Chuck Dixon might be best known for his hard-charging stories of Batman, the Punisher and G.I. Joe, but he’s more than a work-for-hire writer — even though he’s good at it. Dixon got his start in creator-owned comics with 1984′s Evangline at Comico (and later First), and now after three decades as primarily a hired gun, he’s returning to his roots with a renewed vigor and years of experience under his belt.
The co-creator of DC stalwarts like Bane and Birds of Prey tells ROBOT 6 his future looks to be predominately focused on creator-owned comics, and he has no less than three creator-owned projects in the works — including one with his former collaborator Graham Nolan. That’s in addition to his recent foray into prose military fiction; after the success of the SEAL Team Six novels with Dynamite Entertainment, Dixon has gone into business for himself with a new series titled Bad Times, featuring a group of scientists and Special Forces solders who are transported 100,000 years into the past. With his time on G.I. Joe coming to an end with April’s G.I. Joe: Special Missions, Dixon’s next tour of duty may end up being his greatest yet.
Dan Brereton entered the industry in the late 1980s and, alongside Alex Ross and a select few others, ushered in what he playfully calls the Golden Age of Painted Comics, one in which not only covers but interior pages were fully painted. If we were to compare that era to classic Hollywood, Alex Ross would be Cary Grant while Brereton would be Vincent Price. And he wouldn’t have it any other way.
Brereton’s lush, horror-tinged art led him to quickly jump from the independents to major work at Marvel and DC, where he made a name for himself with series like The Psycho and Legends of the World’s Finest, earning him the Russ Manning Award. In 1997, he teamed with Howard Chaykin for a romping Elseworlds story titled Thrillkiller, which prompted a sequel, and then put him on his way to his own creations — the Nocturnals.
In the years since, he’s balanced between creator-owned and work-for-hire, both in the United States and in Europe. I reached out to Brereton to talk about the 20th anniversary of his creator-owned Nocturnals, as well as his dalliances with work at DC, Marvel and elsewhere, and what his plans are for 2014 and beyond. He fills us in on two exciting new creator-owned projects, as well as a return to Nocturnals and a story for DC’s digital-first comics.
Marko Djurdjević arrived on the comics scene in 2007 from video games, quickly becoming one of the most in-demand cover artists and character designers. Marvel signed the German artist to an exclusive agreement despite his lack of comics experience, but over the next four years he created covers for virtually every major franchise and tapped to design and redesign characters like the Fantastic Four, Spider-Man, Lady Bullseye, Quasar and the rogue’s gallery for the 2011 event series Fear Itself. But after four years producing three to five coversa month and interior work on a select basis, Djurdjević decided to take a break from comics and return to gaming.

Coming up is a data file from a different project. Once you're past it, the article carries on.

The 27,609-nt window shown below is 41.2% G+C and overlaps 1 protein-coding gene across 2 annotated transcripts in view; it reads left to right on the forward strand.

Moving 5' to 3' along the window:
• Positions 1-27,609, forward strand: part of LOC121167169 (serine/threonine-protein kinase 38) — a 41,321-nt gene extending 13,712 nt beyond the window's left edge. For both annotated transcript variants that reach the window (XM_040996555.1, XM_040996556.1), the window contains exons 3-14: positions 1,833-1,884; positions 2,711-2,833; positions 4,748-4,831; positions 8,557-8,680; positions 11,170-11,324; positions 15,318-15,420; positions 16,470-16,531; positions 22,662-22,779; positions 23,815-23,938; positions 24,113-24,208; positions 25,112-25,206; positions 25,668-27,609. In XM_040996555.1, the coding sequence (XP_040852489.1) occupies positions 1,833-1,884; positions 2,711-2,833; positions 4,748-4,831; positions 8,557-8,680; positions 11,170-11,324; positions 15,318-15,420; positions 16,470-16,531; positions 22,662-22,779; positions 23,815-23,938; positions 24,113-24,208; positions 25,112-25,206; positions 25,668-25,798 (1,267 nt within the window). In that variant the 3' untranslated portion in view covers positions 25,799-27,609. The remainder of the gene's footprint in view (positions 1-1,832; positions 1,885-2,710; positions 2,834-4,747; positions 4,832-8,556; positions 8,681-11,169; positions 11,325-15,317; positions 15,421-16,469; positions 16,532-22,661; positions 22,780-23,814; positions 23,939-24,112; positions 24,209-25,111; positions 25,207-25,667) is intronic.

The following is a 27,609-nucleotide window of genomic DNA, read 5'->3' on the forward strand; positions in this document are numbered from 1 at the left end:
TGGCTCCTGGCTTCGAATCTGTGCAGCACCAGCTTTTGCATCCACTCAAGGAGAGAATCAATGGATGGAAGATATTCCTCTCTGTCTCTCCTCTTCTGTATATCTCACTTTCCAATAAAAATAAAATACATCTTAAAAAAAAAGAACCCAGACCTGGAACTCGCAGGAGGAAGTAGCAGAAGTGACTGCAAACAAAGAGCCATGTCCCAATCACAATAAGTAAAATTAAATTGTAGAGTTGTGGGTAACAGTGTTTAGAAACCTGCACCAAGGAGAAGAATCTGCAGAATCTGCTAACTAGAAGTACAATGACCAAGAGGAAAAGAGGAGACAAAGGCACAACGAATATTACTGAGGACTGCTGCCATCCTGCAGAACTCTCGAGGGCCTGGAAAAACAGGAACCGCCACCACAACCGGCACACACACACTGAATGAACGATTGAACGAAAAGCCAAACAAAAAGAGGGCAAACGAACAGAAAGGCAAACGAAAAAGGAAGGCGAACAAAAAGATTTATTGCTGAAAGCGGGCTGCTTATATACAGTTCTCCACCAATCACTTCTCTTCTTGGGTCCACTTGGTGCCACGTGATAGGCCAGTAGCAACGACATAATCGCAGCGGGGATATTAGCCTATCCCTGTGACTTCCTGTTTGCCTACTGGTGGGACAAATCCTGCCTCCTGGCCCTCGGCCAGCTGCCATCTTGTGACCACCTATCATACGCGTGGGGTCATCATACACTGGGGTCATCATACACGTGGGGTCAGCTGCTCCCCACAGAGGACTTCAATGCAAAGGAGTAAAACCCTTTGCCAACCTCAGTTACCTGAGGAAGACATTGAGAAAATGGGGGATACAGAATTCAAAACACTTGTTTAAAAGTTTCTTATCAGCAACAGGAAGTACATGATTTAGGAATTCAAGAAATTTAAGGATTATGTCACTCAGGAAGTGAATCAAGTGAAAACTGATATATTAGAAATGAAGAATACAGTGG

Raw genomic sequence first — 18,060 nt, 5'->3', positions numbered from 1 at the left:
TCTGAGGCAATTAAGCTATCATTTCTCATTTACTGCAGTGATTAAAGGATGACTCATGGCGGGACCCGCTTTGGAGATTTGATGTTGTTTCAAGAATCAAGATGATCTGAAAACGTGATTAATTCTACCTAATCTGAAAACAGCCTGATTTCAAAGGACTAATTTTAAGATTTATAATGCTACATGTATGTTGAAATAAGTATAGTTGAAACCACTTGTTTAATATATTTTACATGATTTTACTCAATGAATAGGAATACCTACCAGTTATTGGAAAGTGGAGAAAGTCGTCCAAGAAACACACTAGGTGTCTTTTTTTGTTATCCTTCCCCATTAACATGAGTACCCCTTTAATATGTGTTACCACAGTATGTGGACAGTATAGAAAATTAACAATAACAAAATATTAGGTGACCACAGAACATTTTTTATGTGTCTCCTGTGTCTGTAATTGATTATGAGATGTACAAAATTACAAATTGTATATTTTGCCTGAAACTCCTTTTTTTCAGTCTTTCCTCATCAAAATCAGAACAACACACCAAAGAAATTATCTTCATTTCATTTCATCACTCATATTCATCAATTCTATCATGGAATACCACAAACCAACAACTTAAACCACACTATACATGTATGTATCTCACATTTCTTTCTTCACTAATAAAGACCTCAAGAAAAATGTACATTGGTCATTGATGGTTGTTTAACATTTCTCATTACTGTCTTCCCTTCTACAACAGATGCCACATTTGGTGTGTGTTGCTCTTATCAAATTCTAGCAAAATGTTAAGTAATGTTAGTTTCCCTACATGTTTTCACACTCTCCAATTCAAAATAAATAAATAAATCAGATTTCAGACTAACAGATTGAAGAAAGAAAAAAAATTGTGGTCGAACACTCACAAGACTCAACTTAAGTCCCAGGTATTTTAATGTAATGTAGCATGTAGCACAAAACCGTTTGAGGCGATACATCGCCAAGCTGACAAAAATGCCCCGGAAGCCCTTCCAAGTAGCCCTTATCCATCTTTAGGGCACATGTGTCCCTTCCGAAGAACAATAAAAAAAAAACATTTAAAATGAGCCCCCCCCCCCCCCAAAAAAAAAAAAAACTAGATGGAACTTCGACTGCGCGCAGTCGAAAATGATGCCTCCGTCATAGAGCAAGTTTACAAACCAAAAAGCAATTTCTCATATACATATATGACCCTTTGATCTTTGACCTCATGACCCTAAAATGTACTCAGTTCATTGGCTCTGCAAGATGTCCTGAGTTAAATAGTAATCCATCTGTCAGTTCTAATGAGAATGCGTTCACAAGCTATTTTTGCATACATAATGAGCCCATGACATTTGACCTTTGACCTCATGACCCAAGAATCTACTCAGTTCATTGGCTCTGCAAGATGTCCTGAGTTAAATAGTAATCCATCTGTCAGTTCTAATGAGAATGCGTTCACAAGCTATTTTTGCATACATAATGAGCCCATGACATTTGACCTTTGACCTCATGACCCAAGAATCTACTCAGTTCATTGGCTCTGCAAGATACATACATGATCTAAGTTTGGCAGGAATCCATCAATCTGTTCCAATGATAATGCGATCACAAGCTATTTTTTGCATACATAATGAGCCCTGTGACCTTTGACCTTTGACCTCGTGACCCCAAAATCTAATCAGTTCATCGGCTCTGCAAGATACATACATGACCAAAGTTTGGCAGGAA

Fast-forward three years, and Djurdjević is the founder of a highly sought-after creative services studio called SIXMOREVODKA, which provides character design, concept art, illustrations and more for high-end video games like Batman: Arkham Origins and Killzone as well as RPGs, movies and art books. With a staff of 11 working side by side with 11 other artists in their Berlin offices, SIXMOREVODKA is firmly established and thriving enough for Djurdjević to begin plotting a return to comics on his own terms, working on his own creations.
I spoke with Djurdjević by phone about his comics work, his decision to leave the exclusive deal he had with Marvel. Although Djurdjević remains tight-lipped about the exact nature of his creator-owned comics venture, this interview provides an inside look at an artist you may only know by his covers.
It’s been a good week for Ryan Stegman, one marked by the premiere of the highest-profile series of his entire career: Wolverine. The Michigan artist, who’s been working steadily for Marvel since 2011, has been primed to become one of comics’ breakout stars, only waiting for the right project, the right writer and the right positioning. Wolverine just may be it.
Stegman’s squat and square-jawed Wolverine shows an artist who pays attention to characters beyond just their most recent depictions. He wears his fan credentials with pride, citing influences as far-ranging as Katsuhiro Otomo, Bill Sienkiewicz and Joe Madureira, but chief among them is Todd McFarlane. Stegman has done much to establish his own trademark style, but his ability to comprehend and be inspired by McFarlane’s fluid linework has added new facets to a nuanced style.
For this edition of “Conversing on Comics,” I spoke with Stegman about Wolverine, his artistic influences both for Logan and in general, and the long road that brought him here. In the interview, conducted just after Christmas, Stegman was open about his enthusiasm for Wolverine as well as his long-term goals for himself and his career.